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In re A.A.E.

Court of Appeals of Texas, Fifth District, Dallas

April 10, 2019

IN THE INTEREST OF A.A.E. AND J.O.E., CHILDREN

          On Appeal from the 469th Judicial District Court Collin County, Texas Trial Court Cause No. 469-53528-2014

          Before Justices Bridges, Partida-Kipness, and Carlyle

          MEMORANDUM OPINION

          DAVID L. BRIDGES JUSTICE

         Mother appeals the trial court's final divorce decree in which the court designated Father as primary managing conservator. In three issues, she argues she received ineffective assistance of counsel, and the evidence is legally insufficient to support his designation as primary managing conservator and to require her to have supervised visits with the children. We affirm the trial court's judgment.

         Background

         The following facts are based on the few pleadings in the record and one trial court hearing in which only Mother and Father testified.

         Father met Mother while working in Nigeria. The two married in 1996 and moved back to the United States. They had three sons: JKE, JOE, and AAE.[1]

         In early 2014, Mother spent approximately six months in Nigeria for family matters and returned in July. In December 2014, the "incident," which Mother claims started "this," occurred. According to Mother, when she returned to the States, she discovered JOE and AAE had been suspended from school. Father was drinking heavily during this time and acting aggressively towards her and the boys. She called the children's doctor, who recommended psychological testing for the children and family counseling. She claimed that on the way to an appointment, Father told AAE to beat her, which he did. She testified that when they later returned home, Father and AAE continued to beat her. She eventually called 9-1-1 and was taken to the hospital.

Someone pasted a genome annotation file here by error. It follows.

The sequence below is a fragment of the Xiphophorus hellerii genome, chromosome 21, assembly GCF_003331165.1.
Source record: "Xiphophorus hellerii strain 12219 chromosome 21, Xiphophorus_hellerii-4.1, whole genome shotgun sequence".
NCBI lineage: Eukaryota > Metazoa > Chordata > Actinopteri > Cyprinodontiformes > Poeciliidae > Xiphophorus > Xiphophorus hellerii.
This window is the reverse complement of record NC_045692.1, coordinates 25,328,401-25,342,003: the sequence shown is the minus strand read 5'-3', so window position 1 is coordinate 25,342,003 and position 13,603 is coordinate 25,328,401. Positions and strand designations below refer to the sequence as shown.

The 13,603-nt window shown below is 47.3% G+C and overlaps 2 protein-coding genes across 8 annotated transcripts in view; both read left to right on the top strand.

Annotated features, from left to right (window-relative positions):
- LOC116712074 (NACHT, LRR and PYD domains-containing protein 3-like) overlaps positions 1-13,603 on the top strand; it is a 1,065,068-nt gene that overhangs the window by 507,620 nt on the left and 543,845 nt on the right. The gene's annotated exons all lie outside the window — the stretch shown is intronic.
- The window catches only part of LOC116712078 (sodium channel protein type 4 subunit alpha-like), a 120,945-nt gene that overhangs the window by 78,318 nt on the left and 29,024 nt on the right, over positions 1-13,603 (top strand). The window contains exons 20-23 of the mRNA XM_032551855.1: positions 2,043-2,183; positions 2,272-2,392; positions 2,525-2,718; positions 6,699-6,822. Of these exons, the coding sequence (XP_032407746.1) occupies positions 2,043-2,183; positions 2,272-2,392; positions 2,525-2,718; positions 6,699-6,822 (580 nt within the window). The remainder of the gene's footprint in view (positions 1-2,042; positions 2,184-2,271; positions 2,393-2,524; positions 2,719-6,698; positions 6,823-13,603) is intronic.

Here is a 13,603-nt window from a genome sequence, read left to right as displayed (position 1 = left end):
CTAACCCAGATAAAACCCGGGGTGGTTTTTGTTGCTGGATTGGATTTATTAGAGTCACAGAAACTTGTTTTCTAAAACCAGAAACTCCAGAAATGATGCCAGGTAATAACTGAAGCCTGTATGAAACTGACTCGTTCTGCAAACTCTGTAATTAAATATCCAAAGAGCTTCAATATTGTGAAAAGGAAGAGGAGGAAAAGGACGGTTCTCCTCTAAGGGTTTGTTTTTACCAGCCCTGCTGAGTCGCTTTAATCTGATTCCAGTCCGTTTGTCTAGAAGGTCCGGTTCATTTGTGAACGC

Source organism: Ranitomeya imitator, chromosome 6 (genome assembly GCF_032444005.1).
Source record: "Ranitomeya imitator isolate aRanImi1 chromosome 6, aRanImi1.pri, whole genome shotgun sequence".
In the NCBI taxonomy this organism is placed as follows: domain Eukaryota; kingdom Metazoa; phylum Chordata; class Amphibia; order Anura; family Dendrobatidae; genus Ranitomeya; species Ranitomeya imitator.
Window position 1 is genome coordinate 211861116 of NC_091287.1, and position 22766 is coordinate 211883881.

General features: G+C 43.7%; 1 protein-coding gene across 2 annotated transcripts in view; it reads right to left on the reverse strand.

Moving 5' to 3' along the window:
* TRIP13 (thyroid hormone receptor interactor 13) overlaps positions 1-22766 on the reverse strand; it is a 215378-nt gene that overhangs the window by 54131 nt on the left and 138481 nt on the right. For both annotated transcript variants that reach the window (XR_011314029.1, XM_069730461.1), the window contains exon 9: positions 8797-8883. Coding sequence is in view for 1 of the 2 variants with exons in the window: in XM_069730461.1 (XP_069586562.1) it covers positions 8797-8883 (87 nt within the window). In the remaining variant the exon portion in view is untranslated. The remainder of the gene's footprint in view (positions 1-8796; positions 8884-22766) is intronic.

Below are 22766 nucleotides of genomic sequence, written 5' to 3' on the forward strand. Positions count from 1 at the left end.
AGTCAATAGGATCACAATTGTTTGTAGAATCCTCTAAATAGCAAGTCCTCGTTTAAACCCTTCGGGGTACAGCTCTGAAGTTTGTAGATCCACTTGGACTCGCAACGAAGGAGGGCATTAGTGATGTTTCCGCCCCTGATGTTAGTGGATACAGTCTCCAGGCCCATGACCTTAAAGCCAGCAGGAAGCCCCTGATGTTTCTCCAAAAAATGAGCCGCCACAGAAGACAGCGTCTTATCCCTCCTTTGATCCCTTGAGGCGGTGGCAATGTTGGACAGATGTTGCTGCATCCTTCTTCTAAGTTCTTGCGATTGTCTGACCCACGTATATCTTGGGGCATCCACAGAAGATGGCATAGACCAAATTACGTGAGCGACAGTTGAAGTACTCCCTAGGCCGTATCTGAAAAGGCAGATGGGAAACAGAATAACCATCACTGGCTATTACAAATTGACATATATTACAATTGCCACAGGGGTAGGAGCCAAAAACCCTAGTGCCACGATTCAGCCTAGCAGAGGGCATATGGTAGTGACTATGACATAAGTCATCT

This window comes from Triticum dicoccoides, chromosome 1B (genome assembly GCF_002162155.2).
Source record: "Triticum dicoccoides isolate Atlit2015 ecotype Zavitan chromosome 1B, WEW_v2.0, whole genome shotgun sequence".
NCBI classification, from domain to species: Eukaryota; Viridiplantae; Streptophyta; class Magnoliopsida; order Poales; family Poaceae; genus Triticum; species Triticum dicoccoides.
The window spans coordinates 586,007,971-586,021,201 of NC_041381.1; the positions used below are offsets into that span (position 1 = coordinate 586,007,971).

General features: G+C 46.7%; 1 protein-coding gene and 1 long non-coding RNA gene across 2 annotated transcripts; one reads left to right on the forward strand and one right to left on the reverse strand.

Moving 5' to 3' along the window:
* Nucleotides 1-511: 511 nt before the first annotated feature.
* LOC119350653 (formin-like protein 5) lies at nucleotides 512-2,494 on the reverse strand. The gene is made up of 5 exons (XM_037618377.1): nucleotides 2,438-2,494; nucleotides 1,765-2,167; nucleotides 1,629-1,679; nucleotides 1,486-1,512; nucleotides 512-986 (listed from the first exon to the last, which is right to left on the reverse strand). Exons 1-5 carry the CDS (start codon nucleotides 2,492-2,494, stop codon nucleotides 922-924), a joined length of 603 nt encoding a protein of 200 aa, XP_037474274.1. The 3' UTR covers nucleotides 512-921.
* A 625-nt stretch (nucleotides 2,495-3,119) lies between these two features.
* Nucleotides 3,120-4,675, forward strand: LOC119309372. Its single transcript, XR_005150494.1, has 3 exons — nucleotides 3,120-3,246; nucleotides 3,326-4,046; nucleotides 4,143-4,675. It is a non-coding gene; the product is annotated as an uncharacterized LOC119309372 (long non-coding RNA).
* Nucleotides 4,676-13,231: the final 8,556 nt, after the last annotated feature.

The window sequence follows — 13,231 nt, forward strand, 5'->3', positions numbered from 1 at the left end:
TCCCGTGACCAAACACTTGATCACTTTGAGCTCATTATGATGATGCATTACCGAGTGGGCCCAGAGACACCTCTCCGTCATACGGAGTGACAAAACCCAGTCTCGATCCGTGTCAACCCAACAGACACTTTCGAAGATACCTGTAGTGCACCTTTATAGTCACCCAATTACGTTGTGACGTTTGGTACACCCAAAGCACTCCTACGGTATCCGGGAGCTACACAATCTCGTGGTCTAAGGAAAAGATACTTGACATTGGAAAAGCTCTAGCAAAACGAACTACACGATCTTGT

Father denied Mother's version of events and testified, "The police determined that she was - - needed to be arrested that night." Officers did in fact arrest Mother for domestic violence after the hospital discharged her.

         On July 17, 2014, "after a post arrest hearing as provided by law, and after considering the evidence," a magistrate entered an order for emergency protection to protect Father from Mother. On July 22, 2014, Father filed his original petition for divorce. He argued appointment of the parents as joint managing conservators would not be in the best interest of the children because Mother had a history of committing family violence. Attached to the petition, Father included the July 17, 2014 order for emergency protection issued against Mother for committing family violence.

         Mother filed her original answer on October 16, 2014. She requested joint managing conservatorship and the exclusive right to designate the children's primary residence and receive child support.

         On January 30, 2015, the trial court signed temporary orders appointing Father as temporary sole managing conservator and Mother as temporary possessory conservator of the children. On August 19, 2016, the trial court signed a second temporary order in which Father remained temporary sole managing conservator and Mother continued as temporary possessory conservator. The order required supervised visitation because of "credible evidence that [Mother] has a history or pattern of child neglect directed against the children." It further ordered Mother to undergo a psychiatric evaluation within thirty days of the order and file the evaluation with the trial court on or before October 1, 2016. Mother never completed her court-ordered psychiatric evaluation.

         The trial court held a final hearing on May 2, 2017. The trial court signed a final divorce decree on January 29, 2018, appointing Father as sole managing conservator and Mother as possessory conservator with supervised visitation. The final decree incorporated the terms of the second temporary order in which the court ordered Mother to undergo psychological evaluation. Mother, appearing pro se, filed this appeal.

         Sufficiency ...


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